yield, object, self, options, block)

The first of these two lines is where the class of our FormBuilder is determined. First the options array is consulted to see if :builder is specified, and if it’s not, a default class is used. (Yes, you can change this default to avoid specifying the :builder option on every form—see how in the tips below.)

The second line is the workhorse. It does two main things: it creates a new instance of the chosen FormBuilder class, and it yields to the block. In other words, it passes a new FormBuilder object to the anonymous method we wrote in our view (you know, the one that takes the f parameter and prints some form fields).

Anatomy of a FormBuilder

Now that we know how and where a FormBuilder is created we can look at what it does (or, if we’re writing a custom one, we’re probably interested in what it needs to do). Let’s add some fields to our view:

<% form_for @car do |f| %>
  <%= f.text_field :model %>
  <%= f.text_field :cylinders %>
<% end %>

It should be clear now that these fields are rendered by invoking the text_field method of our FormBuilder object. So a custom FormBuilder has to provide a text_field method, and probably some others like check_box, select, and submit. Here’s what the default FormBuilder defines:

# File: actionpack/lib/action_view/helpers/form_helper.rb
# Line: 694, in module ActionView::Helpers

class FormBuilder

  def initialize(       object_name, object, template, options, proc)
  def fields_for(       record_or_name_or_array, *args, &block)
  def label(            method, text = nil, options = {})
  def submit(           value = "Save changes", options = {})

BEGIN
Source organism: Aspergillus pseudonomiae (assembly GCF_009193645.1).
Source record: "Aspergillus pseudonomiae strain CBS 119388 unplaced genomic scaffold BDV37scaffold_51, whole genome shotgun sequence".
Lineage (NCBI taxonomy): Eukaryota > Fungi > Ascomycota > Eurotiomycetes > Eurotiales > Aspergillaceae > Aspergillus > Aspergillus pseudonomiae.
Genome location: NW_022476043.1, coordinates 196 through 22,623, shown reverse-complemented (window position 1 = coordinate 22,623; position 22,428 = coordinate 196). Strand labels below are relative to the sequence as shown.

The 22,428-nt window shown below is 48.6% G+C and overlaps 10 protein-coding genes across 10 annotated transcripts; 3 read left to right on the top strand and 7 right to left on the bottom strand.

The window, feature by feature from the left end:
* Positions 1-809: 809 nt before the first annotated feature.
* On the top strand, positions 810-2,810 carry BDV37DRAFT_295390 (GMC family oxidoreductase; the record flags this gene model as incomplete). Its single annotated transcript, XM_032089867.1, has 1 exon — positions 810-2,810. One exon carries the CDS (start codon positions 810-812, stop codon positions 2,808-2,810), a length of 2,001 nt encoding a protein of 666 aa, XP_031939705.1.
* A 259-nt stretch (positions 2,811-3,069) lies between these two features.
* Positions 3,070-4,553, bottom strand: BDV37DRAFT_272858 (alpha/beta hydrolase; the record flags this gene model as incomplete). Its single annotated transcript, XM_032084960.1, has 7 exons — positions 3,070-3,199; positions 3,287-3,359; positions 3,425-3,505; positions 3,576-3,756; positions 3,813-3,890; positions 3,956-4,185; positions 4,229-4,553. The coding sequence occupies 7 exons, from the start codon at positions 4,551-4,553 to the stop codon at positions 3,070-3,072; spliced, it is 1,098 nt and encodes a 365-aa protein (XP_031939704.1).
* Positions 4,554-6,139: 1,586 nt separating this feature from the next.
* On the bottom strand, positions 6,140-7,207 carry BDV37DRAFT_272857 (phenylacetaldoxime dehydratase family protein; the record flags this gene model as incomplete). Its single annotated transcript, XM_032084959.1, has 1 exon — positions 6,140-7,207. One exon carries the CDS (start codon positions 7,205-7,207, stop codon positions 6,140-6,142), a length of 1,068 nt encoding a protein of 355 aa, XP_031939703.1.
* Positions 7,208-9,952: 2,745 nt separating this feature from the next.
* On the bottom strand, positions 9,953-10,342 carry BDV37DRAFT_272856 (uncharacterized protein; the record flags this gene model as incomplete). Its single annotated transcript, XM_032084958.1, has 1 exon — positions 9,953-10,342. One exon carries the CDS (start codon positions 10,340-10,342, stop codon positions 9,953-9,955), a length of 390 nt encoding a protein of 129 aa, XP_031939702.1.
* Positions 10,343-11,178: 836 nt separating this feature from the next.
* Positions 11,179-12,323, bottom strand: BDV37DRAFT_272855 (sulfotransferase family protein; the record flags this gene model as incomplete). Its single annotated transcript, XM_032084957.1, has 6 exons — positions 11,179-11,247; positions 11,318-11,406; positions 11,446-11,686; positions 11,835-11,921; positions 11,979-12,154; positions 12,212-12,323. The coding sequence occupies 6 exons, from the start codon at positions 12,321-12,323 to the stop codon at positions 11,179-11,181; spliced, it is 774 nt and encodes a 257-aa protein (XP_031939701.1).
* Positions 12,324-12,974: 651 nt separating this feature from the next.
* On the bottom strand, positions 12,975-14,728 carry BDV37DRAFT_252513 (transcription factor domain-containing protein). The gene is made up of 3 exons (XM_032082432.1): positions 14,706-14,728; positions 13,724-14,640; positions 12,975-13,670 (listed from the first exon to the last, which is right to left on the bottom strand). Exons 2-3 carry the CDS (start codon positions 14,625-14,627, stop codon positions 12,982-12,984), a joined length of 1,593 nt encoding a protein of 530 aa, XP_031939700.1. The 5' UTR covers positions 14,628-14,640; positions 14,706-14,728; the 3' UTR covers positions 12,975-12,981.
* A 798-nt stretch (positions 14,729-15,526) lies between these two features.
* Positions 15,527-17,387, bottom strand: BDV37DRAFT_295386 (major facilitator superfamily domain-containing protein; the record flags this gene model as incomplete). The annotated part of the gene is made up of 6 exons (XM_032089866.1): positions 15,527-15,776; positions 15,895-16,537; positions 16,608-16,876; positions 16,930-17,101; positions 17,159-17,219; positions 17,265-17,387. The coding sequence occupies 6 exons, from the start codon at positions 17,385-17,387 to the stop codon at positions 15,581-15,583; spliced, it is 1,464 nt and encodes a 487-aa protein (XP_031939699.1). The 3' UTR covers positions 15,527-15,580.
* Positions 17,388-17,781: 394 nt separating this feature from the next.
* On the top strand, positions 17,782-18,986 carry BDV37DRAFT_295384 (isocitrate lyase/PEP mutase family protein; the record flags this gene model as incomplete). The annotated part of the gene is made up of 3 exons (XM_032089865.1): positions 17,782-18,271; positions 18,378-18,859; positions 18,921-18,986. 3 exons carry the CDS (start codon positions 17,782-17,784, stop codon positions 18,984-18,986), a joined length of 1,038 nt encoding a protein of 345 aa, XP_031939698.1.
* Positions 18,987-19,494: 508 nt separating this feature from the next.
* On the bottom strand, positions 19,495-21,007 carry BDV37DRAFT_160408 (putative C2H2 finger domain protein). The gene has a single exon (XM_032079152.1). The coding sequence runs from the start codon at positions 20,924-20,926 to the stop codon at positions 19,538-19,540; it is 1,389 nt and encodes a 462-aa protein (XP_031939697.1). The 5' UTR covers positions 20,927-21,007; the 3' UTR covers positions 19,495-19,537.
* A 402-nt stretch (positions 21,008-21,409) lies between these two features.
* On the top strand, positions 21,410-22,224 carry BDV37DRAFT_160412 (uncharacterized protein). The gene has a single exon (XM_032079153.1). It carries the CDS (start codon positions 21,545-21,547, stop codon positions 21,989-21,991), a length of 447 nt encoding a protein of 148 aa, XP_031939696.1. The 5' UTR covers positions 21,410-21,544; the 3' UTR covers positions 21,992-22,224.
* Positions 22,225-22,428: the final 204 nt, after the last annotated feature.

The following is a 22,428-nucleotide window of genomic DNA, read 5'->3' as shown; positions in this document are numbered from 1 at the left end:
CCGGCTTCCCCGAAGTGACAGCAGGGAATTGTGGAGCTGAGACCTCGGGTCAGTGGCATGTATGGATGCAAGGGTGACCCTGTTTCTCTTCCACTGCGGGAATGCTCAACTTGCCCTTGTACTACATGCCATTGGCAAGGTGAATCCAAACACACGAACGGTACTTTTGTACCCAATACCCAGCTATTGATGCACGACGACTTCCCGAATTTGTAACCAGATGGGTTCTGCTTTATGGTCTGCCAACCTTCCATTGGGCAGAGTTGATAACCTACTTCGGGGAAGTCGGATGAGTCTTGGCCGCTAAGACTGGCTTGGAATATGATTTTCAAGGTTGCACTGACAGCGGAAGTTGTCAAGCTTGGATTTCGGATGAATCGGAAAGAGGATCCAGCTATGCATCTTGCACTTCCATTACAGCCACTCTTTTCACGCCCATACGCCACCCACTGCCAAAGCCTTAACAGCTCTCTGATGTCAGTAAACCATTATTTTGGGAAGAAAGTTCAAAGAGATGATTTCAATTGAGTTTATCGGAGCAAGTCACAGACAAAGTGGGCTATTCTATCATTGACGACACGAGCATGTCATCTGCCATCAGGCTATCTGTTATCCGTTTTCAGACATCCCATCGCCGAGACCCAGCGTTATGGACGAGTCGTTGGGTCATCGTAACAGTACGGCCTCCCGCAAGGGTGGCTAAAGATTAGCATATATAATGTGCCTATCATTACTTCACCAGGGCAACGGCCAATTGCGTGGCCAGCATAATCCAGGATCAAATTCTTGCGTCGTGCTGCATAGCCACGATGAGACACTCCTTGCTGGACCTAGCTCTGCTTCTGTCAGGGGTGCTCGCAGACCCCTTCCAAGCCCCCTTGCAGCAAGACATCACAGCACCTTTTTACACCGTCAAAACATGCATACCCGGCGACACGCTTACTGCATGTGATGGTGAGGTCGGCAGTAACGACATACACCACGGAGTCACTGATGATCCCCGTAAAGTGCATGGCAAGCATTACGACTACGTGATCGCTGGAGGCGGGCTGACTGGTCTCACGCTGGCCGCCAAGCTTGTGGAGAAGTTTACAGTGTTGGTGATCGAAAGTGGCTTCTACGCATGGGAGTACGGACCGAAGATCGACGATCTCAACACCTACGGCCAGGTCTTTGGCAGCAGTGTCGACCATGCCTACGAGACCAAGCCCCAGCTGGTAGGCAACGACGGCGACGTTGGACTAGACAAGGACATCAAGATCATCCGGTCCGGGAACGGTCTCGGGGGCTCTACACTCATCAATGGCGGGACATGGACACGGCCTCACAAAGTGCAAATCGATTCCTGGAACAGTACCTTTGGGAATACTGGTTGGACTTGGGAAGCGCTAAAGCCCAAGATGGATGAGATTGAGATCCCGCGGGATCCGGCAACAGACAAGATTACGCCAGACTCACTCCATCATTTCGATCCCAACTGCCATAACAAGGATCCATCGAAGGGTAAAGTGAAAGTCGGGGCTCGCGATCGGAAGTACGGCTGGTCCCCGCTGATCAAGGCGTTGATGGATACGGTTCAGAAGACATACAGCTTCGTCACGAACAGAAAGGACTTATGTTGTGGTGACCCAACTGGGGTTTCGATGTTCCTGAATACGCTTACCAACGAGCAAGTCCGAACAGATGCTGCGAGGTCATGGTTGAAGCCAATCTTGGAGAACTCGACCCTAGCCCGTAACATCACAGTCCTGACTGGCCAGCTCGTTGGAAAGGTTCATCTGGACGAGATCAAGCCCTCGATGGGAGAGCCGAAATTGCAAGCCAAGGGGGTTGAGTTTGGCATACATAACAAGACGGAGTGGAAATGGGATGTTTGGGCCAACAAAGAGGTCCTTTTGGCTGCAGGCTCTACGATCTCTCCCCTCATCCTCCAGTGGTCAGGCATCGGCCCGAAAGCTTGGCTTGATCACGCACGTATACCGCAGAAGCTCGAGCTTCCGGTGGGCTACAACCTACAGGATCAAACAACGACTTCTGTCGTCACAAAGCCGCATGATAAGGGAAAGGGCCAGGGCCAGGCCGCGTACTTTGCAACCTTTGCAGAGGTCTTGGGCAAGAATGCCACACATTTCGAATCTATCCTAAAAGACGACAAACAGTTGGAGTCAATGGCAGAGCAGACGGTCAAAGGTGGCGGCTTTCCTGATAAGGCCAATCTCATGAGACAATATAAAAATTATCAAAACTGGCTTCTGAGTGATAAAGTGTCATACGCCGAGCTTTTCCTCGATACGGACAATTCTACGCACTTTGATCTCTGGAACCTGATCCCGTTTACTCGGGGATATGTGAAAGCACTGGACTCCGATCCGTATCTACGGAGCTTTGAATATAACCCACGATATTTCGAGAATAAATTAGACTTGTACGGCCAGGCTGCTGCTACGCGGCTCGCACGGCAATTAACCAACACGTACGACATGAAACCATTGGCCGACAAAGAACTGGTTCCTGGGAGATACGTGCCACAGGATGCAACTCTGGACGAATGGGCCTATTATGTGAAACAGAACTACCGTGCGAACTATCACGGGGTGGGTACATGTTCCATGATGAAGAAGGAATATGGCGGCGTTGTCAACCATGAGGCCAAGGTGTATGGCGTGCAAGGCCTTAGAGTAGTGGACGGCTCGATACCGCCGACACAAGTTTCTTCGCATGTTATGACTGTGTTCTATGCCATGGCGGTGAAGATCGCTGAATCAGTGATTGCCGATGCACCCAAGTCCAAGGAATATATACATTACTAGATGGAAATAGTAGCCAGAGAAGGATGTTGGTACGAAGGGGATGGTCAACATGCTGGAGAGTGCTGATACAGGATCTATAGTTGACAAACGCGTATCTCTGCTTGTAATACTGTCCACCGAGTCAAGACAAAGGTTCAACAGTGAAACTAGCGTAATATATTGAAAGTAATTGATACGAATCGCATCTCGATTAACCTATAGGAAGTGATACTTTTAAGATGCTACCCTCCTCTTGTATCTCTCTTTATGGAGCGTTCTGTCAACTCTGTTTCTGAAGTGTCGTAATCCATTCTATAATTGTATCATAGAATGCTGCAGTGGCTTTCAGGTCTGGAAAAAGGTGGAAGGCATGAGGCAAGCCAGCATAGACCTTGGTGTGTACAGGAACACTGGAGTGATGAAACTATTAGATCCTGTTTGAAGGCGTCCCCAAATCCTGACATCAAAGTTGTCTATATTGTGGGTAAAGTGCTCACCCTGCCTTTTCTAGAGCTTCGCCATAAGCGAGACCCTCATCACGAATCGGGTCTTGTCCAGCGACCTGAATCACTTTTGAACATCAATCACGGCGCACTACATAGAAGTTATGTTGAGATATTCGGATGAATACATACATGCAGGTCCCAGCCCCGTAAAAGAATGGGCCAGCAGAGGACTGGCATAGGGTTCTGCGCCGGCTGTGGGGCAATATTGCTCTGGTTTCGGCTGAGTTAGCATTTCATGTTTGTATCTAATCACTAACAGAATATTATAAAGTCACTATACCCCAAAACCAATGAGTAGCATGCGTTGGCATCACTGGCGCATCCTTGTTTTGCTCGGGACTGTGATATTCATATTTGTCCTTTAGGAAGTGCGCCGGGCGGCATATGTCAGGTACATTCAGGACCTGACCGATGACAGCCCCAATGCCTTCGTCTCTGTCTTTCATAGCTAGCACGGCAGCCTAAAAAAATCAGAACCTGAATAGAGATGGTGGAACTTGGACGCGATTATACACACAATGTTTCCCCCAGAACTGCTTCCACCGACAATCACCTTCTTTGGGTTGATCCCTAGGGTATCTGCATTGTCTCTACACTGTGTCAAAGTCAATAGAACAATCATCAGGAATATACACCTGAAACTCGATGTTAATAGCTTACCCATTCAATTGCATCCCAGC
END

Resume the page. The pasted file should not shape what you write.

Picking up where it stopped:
def error_message_on( method, prepend_text = "", ...)
  def error_messages(   options = {})

  def text_field(       method, options = {})
  def password_field(   method, options = {})
  def hidden_field(     method, options = {})
  def file_field(       method, options = {})
  def text_area(        method, options = {})
  def check_box(        method, options = {}, ...)
  def radio_button(     method, tag_value, options = {})

  def objectify_options(options)

As you would expect, the seven field-generating methods are the same ones defined in the FormHelper module (above), minus the initial object_name parameter. (If you look at the actual source code you will see that five of these methods—text_field, password_field, hidden_field, file_field, and text_area—are defined dynamically by define_method.) We’ll get to the details of these methods, but first let’s look at perhaps the most useful part of the FormBuilder object: the instance variables it carries. Here’s the default FormBuidler’s initialize method:

# File: actionpack/lib/action_view/helpers/form_helper.rb
# Line: 701, in class ActionView::Helpers::FormBuilder

def initialize(object_name, object, template, options, proc)
  @object_name, @object, @template, @options, @proc = 
    object_name, object, template, options, proc
  @default_options = @options ? @options.slice(:index) : {}

The FormBuilder stores each of its five parameters and stores them. They are:

This is the old, familiar object_name you used to have to pass to every field generator before you used FormBuilders.
This is the object you are building a form for (in our example it’s the first argument to form_for).
The options passed to form_for, more or less.
The block provided to form_for (remember him?).
The current view (an instance of ActionView::Base). This object provides all methods available in your view. Coupled with concat (for output) and @proc (which provides the binding from your view) you can call any of these methods as if you were writing code in your ERb template.

Let’s take a quick look at how the Rails-supplied FormBuilder uses these variables to implement a field-rendering method:

# File: actionpack/lib/action_view/helpers/form_helper.rb
# Line: 740, in class ActionView::Helpers::FormBuilder

def radio_button(method, tag_value, options = {})
    @object_name, method, tag_value, objectify_options(options)